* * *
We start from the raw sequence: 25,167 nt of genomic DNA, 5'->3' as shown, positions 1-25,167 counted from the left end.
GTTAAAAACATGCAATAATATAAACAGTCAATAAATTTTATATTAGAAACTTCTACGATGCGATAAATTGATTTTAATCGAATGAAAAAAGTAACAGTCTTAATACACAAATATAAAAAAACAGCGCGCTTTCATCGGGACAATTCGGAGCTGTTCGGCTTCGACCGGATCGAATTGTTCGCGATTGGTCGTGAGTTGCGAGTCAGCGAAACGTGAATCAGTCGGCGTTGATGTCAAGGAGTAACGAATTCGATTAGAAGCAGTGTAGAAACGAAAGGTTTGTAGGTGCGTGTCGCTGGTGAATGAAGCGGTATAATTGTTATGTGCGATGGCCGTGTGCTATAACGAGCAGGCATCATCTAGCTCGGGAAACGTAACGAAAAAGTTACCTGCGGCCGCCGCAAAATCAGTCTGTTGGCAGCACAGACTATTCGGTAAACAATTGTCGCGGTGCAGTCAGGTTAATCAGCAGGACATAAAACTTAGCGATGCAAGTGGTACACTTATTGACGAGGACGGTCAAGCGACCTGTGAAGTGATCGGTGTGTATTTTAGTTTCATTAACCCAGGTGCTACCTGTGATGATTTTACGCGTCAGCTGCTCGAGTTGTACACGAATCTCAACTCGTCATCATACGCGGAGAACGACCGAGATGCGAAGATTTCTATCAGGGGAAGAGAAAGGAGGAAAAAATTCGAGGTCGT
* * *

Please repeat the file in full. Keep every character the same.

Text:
We start from the raw sequence: 25,167 nt of genomic DNA, 5'->3' as shown, positions 1-25,167 counted from the left end.
GTTAAAAACATGCAATAATATAAACAGTCAATAAATTTTATATTAGAAACTTCTACGATGCGATAAATTGATTTTAATCGAATGAAAAAAGTAACAGTCTTAATACACAAATATAAAAAAACAGCGCGCTTTCATCGGGACAATTCGGAGCTGTTCGGCTTCGACCGGATCGAATTGTTCGCGATTGGTCGTGAGTTGCGAGTCAGCGAAACGTGAATCAGTCGGCGTTGATGTCAAGGAGTAACGAATTCGATTAGAAGCAGTGTAGAAACGAAAGGTTTGTAGGTGCGTGTCGCTGGTGAATGAAGCGGTATAATTGTTATGTGCGATGGCCGTGTGCTATAACGAGCAGGCATCATCTAGCTCGGGAAACGTAACGAAAAAGTTACCTGCGGCCGCCGCAAAATCAGTCTGTTGGCAGCACAGACTATTCGGTAAACAATTGTCGCGGTGCAGTCAGGTTAATCAGCAGGACATAAAACTTAGCGATGCAAGTGGTACACTTATTGACGAGGACGGTCAAGCGACCTGTGAAGTGATCGGTGTGTATTTTAGTTTCATTAACCCAGGTGCTACCTGTGATGATTTTACGCGTCAGCTGCTCGAGTTGTACACGAATCTCAACTCGTCATCATACGCGGAGAACGACCGAGATGCGAAGATTTCTATCAGGGGAAGAGAAAGGAGGAAAAAATTCGAGGTCGT